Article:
Guest Post by MONICA CASTILLO
Sure, Dracula was fine and Hocus Pocus was hilarious, but witches and vampires were only so scary. After all, they are fake. Enter the mass murderer, humanity’s real monster. Misunderstood sociopath perhaps, but what sets these men apart is their seemingly unquenchable thirst for young teen blood. Freddy, Leatherface, and my personal favorite, Michael, hunt down the children of the ‘burbs for one reason or another.
When I was fourteen, I was invited to my first “official” Halloween party. Too old for trick or treating, I donned fishnets, a poufy dress, and fingerless gloves with my first (of many) failed attempts at dying my hair purple. I was supposed to be Cyndi Lauper. Duh.
Usual kids-on-sugar insanity kicked off the night and my friend’s mom had set up a “haunted house” in the backyard that I was too scared to go into. Despite what scary movies have taught me, when I hear a scream I do not immediately venture into the dark to see what happened. After the sugar high crashed and some of the girls changed into PJs, I arranged my layers of tulle skirt to a corner of the sofa.
We were going to have a movie night on the night of mischief.
Wouldn’t you know it, my friend’s mom threw on a favorite of hers: Halloween. None of us had seen it before and some in the crowd were complaining about its age. Give it a chance, she told us. She snapped off the lights as soon as the first piano keys hit. It was bedtime for her, but for us, it would be one heck of a sleepless night.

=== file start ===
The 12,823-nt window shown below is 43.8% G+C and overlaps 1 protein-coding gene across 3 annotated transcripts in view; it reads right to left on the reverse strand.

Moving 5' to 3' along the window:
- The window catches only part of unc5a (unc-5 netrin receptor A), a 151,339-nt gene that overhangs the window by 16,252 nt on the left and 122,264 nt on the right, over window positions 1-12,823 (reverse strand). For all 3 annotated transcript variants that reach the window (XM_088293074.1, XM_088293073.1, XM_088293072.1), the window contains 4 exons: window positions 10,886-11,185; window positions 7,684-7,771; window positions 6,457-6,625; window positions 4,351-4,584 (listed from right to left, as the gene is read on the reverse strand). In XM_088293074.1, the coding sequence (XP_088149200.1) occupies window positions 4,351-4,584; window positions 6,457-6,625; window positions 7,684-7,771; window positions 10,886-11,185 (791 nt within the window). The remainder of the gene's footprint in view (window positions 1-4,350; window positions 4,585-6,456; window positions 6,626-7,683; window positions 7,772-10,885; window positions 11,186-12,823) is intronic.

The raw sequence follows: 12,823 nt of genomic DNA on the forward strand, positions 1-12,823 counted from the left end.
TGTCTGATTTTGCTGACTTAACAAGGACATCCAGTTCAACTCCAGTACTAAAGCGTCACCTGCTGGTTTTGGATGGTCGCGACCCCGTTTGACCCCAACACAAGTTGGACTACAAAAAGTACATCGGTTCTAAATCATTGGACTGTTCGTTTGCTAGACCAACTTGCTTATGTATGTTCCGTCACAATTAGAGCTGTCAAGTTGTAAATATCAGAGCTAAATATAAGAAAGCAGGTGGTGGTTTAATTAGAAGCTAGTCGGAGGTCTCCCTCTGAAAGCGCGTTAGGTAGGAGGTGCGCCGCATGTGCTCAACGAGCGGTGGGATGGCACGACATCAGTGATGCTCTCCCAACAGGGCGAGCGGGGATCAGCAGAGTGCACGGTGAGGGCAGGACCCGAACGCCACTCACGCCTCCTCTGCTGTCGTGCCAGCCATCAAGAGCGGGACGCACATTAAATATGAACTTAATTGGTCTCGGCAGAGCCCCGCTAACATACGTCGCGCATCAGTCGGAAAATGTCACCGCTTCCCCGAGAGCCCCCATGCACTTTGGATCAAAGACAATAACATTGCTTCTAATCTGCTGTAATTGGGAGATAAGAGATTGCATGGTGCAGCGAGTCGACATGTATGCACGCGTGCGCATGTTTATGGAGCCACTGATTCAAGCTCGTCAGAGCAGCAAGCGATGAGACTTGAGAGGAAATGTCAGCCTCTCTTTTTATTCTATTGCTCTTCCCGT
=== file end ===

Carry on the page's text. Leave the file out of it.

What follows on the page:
The movie kicked off quickly; there were whispers of “oh my god.” After the first comment about the 70’s garb, everyone else sat pretty much silent–until the bloodletting began. At that point, we would all collectively scream whenever we so much as felt his presence.
Then a strong light hit the living room window. Suddenly as it had shown across our popcorn bowls, we screamed, a few leapt a few feet in the air, and I believe one girl ended in another’s sleeping bag for good measure. The door flung open to reveal my friend’s dad coming home. He would pass on the movie too, with sleepiness to attend to.
We clung to each other for the rest of the movie. “No! Run! Don’t go there! What are you thinking–get out!” We were shouting at the screen.
The worst was right after the end of the movie, when my mother collected me. It was possibly the worst drive through the suburbs I’ve ever experienced.